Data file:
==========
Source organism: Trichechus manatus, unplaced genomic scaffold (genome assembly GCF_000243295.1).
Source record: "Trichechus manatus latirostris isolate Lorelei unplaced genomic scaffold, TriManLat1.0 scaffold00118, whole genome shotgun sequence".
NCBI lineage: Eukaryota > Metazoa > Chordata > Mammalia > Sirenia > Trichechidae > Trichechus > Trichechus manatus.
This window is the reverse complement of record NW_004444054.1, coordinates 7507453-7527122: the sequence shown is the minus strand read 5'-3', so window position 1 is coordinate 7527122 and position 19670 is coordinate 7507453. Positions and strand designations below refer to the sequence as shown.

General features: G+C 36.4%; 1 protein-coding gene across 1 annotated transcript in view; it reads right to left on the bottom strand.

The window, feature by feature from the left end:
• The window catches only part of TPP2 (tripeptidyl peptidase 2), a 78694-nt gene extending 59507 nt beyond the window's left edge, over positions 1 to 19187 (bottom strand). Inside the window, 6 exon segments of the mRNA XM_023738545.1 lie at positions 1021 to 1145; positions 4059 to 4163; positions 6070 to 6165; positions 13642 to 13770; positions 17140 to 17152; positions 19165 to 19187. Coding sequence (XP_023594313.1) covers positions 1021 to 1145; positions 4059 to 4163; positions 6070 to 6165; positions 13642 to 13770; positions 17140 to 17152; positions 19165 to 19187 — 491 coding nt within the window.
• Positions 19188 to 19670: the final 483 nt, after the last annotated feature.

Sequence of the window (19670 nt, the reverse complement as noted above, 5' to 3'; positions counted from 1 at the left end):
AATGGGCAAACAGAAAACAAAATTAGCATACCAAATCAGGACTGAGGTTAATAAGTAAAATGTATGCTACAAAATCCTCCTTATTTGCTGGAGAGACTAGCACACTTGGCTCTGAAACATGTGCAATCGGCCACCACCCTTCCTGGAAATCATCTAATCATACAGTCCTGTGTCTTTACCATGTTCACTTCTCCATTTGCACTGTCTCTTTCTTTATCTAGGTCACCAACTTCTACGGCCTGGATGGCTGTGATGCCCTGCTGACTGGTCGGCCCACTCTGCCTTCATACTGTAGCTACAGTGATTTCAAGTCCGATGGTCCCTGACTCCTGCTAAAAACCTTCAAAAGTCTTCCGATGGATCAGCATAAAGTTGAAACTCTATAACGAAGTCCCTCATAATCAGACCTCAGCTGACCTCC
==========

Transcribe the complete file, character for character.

Source organism: Trichechus manatus, unplaced genomic scaffold (genome assembly GCF_000243295.1).
Source record: "Trichechus manatus latirostris isolate Lorelei unplaced genomic scaffold, TriManLat1.0 scaffold00118, whole genome shotgun sequence".
NCBI lineage: Eukaryota > Metazoa > Chordata > Mammalia > Sirenia > Trichechidae > Trichechus > Trichechus manatus.
This window is the reverse complement of record NW_004444054.1, coordinates 7507453-7527122: the sequence shown is the minus strand read 5'-3', so window position 1 is coordinate 7527122 and position 19670 is coordinate 7507453. Positions and strand designations below refer to the sequence as shown.

General features: G+C 36.4%; 1 protein-coding gene across 1 annotated transcript in view; it reads right to left on the bottom strand.

The window, feature by feature from the left end:
• The window catches only part of TPP2 (tripeptidyl peptidase 2), a 78694-nt gene extending 59507 nt beyond the window's left edge, over positions 1 to 19187 (bottom strand). Inside the window, 6 exon segments of the mRNA XM_023738545.1 lie at positions 1021 to 1145; positions 4059 to 4163; positions 6070 to 6165; positions 13642 to 13770; positions 17140 to 17152; positions 19165 to 19187. Coding sequence (XP_023594313.1) covers positions 1021 to 1145; positions 4059 to 4163; positions 6070 to 6165; positions 13642 to 13770; positions 17140 to 17152; positions 19165 to 19187 — 491 coding nt within the window.
• Positions 19188 to 19670: the final 483 nt, after the last annotated feature.

Sequence of the window (19670 nt, the reverse complement as noted above, 5' to 3'; positions counted from 1 at the left end):
AATGGGCAAACAGAAAACAAAATTAGCATACCAAATCAGGACTGAGGTTAATAAGTAAAATGTATGCTACAAAATCCTCCTTATTTGCTGGAGAGACTAGCACACTTGGCTCTGAAACATGTGCAATCGGCCACCACCCTTCCTGGAAATCATCTAATCATACAGTCCTGTGTCTTTACCATGTTCACTTCTCCATTTGCACTGTCTCTTTCTTTATCTAGGTCACCAACTTCTACGGCCTGGATGGCTGTGATGCCCTGCTGACTGGTCGGCCCACTCTGCCTTCATACTGTAGCTACAGTGATTTCAAGTCCGATGGTCCCTGACTCCTGCTAAAAACCTTCAAAAGTCTTCCGATGGATCAGCATAAAGTTGAAACTCTATAACGAAGTCCCTCATAATCAGACCTCAGCTGACCTCC